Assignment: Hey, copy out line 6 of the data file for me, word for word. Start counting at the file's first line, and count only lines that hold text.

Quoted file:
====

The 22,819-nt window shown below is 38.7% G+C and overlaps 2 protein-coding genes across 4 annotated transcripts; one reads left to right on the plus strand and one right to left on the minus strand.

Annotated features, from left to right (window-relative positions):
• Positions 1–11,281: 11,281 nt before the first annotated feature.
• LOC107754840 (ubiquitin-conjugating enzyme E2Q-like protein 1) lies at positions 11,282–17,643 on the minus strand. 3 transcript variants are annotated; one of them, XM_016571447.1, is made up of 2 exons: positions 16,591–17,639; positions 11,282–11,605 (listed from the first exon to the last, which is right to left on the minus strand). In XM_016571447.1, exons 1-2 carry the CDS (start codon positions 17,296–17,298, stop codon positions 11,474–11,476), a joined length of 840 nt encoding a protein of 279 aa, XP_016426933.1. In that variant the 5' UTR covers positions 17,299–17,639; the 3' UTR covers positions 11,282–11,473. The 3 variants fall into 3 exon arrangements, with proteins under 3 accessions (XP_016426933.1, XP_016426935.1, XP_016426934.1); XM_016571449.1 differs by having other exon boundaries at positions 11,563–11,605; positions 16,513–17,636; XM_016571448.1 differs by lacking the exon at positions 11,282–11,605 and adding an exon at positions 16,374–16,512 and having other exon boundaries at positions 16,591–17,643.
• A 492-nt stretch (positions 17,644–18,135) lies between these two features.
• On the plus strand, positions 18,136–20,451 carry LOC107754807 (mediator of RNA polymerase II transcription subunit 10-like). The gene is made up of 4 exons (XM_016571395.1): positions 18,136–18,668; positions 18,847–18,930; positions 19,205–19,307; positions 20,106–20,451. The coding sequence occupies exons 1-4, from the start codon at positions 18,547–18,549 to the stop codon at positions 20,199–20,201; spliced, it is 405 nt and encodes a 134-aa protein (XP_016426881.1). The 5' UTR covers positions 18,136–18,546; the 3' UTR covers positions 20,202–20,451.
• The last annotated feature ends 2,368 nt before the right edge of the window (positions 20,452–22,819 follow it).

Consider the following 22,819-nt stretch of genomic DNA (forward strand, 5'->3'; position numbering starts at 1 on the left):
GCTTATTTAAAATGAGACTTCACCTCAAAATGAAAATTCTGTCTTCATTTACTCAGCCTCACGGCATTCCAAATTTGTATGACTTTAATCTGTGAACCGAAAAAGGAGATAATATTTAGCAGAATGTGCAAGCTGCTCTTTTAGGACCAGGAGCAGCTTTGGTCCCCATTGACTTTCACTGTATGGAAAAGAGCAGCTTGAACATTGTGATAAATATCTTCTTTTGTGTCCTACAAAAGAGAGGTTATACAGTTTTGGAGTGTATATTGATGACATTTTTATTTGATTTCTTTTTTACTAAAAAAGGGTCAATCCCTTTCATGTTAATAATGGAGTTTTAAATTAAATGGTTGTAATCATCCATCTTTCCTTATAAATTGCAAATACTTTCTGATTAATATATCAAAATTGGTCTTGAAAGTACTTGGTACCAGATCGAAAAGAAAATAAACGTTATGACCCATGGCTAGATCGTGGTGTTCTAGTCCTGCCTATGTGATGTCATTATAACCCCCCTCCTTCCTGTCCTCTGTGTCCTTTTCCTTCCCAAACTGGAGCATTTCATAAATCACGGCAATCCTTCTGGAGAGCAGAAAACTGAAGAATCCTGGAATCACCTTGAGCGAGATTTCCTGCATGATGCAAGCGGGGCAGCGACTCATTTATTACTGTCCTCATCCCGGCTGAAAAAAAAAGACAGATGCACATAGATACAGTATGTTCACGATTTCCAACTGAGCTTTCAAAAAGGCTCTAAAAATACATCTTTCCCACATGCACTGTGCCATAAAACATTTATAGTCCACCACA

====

• On the plus strand, positions 18,136–20,451 carry LOC107754807 (mediator of RNA polymerase II transcription subunit 10-like). The gene is made up of 4 exons (XM_016571395.1): positions 18,136–18,668; positions 18,847–18,930; positions 19,205–19,307; positions 20,106–20,451. The coding sequence occupies exons 1-4, from the start codon at positions 18,547–18,549 to the stop codon at positions 20,199–20,201; spliced, it is 405 nt and encodes a 134-aa protein (XP_016426881.1). The 5' UTR covers positions 18,136–18,546; the 3' UTR covers positions 20,202–20,451.